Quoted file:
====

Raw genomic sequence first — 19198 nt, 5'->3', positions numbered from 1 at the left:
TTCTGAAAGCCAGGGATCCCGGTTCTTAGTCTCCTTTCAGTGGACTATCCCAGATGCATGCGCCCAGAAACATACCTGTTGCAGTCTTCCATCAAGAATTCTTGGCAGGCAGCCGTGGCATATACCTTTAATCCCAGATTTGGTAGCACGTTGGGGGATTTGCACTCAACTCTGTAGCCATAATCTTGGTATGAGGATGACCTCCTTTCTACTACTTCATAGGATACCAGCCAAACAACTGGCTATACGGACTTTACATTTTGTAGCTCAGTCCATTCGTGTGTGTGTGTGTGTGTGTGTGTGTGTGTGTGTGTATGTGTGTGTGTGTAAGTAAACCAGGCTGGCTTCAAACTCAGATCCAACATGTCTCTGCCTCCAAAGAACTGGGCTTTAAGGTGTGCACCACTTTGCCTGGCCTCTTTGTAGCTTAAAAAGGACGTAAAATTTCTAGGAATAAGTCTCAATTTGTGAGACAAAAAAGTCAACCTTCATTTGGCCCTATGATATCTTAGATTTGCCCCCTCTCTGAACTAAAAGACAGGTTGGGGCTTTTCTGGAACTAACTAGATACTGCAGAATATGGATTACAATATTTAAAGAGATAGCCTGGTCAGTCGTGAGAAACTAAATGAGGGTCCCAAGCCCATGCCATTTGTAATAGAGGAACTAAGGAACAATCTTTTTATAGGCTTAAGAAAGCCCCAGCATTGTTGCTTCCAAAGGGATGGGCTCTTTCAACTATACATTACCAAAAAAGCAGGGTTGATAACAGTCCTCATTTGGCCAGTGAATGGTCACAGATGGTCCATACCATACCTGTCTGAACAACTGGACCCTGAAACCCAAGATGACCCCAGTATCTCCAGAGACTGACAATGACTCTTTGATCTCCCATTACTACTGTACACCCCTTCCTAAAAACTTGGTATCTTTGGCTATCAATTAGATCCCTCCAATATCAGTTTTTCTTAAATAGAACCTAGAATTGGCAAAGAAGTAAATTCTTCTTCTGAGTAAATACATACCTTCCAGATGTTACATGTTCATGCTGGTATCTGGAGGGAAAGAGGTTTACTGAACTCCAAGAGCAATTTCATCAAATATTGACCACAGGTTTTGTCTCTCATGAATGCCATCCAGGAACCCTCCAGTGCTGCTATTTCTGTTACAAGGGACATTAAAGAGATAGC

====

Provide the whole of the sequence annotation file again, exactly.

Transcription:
Raw genomic sequence first — 19198 nt, 5'->3', positions numbered from 1 at the left:
TTCTGAAAGCCAGGGATCCCGGTTCTTAGTCTCCTTTCAGTGGACTATCCCAGATGCATGCGCCCAGAAACATACCTGTTGCAGTCTTCCATCAAGAATTCTTGGCAGGCAGCCGTGGCATATACCTTTAATCCCAGATTTGGTAGCACGTTGGGGGATTTGCACTCAACTCTGTAGCCATAATCTTGGTATGAGGATGACCTCCTTTCTACTACTTCATAGGATACCAGCCAAACAACTGGCTATACGGACTTTACATTTTGTAGCTCAGTCCATTCGTGTGTGTGTGTGTGTGTGTGTGTGTGTGTGTGTGTATGTGTGTGTGTGTAAGTAAACCAGGCTGGCTTCAAACTCAGATCCAACATGTCTCTGCCTCCAAAGAACTGGGCTTTAAGGTGTGCACCACTTTGCCTGGCCTCTTTGTAGCTTAAAAAGGACGTAAAATTTCTAGGAATAAGTCTCAATTTGTGAGACAAAAAAGTCAACCTTCATTTGGCCCTATGATATCTTAGATTTGCCCCCTCTCTGAACTAAAAGACAGGTTGGGGCTTTTCTGGAACTAACTAGATACTGCAGAATATGGATTACAATATTTAAAGAGATAGCCTGGTCAGTCGTGAGAAACTAAATGAGGGTCCCAAGCCCATGCCATTTGTAATAGAGGAACTAAGGAACAATCTTTTTATAGGCTTAAGAAAGCCCCAGCATTGTTGCTTCCAAAGGGATGGGCTCTTTCAACTATACATTACCAAAAAAGCAGGGTTGATAACAGTCCTCATTTGGCCAGTGAATGGTCACAGATGGTCCATACCATACCTGTCTGAACAACTGGACCCTGAAACCCAAGATGACCCCAGTATCTCCAGAGACTGACAATGACTCTTTGATCTCCCATTACTACTGTACACCCCTTCCTAAAAACTTGGTATCTTTGGCTATCAATTAGATCCCTCCAATATCAGTTTTTCTTAAATAGAACCTAGAATTGGCAAAGAAGTAAATTCTTCTTCTGAGTAAATACATACCTTCCAGATGTTACATGTTCATGCTGGTATCTGGAGGGAAAGAGGTTTACTGAACTCCAAGAGCAATTTCATCAAATATTGACCACAGGTTTTGTCTCTCATGAATGCCATCCAGGAACCCTCCAGTGCTGCTATTTCTGTTACAAGGGACATTAAAGAGATAGC